Climate-change activists were arrested on Tuesday after they shut down five pipelines carrying crude from Canadian oils sands into the U.S. market, the latest move by environmental groups to disrupt movement of oil across North America, an activist group said.
Climate Direct Action said in a press release it had shut down the pipelines to stand in solidarity with the Standing Rock Sioux Tribe, which has been protesting the construction of a pipeline carrying oil from North Dakota to the U.S. Gulf Coast.
“We are acting in solidarity with the Standing Rock Sioux who oppose the North Dakota pipeline,” Sopariwala said. “We are acting in response to this catastrophe we are facing.”
Spectra Energy, one of four companies said to be affected, said trespassers had tampered with a valve on its Express Pipeline in Montana and it had shut the line down as a precaution.
The other pipelines claimed to have been shut in are Enbridge’s Lines 4 and 67, TransCanada’s Keystone pipeline, and Kinder Morgan’s TransMountain pipeline. Enbridge said it shut pipelines at a valve site in Leonard, Minnesota, after trespassers cut chains and attempted to turn off vales. The other companies could not immediately be reached for comment.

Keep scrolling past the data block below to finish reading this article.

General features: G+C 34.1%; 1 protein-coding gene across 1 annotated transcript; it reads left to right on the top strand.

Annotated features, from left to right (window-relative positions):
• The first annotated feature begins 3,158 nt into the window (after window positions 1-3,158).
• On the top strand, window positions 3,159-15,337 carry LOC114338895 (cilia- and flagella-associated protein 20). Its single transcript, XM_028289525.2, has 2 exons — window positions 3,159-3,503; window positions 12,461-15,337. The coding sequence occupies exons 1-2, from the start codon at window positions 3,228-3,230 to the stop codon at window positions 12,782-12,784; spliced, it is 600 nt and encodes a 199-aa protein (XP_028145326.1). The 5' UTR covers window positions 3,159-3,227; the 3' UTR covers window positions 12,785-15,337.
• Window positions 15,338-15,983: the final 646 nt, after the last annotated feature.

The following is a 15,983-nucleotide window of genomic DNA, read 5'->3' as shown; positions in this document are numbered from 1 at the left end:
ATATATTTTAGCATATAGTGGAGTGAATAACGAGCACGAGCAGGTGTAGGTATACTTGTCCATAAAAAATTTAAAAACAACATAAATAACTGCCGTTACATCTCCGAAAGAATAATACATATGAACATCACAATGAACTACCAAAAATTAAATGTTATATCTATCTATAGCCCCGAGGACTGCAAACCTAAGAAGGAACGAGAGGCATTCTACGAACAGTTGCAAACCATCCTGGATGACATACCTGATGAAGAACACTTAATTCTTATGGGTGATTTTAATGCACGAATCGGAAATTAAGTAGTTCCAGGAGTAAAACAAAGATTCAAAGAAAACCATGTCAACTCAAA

Afrin Sopariwala, spokeswoman for the activist group, told Reuters protesters shut down the pipelines between 6:30 a.m. and 7:30 a.m. PT by manually shutting off valves. In some places they had to cut chains to reach the valves.
All the protesters and their support crews have been arrested, Sopariwala said, with police turning up within 20 to 90 minutes after the valves were turned.
She said the group had spent several months researching how to safely shut down the pipelines.
According to the Duluth News-Tribune, an Enbridge spokeswoman confirmed a company valve station near Clearbrook, Minn., had been tampered with Tuesday morning, although she was unclear if the line had been shut or if there was any damage.
(Reporting by Nia Williams in Calgary and Catherine Ngai in New York; Editing by James Dalgleish)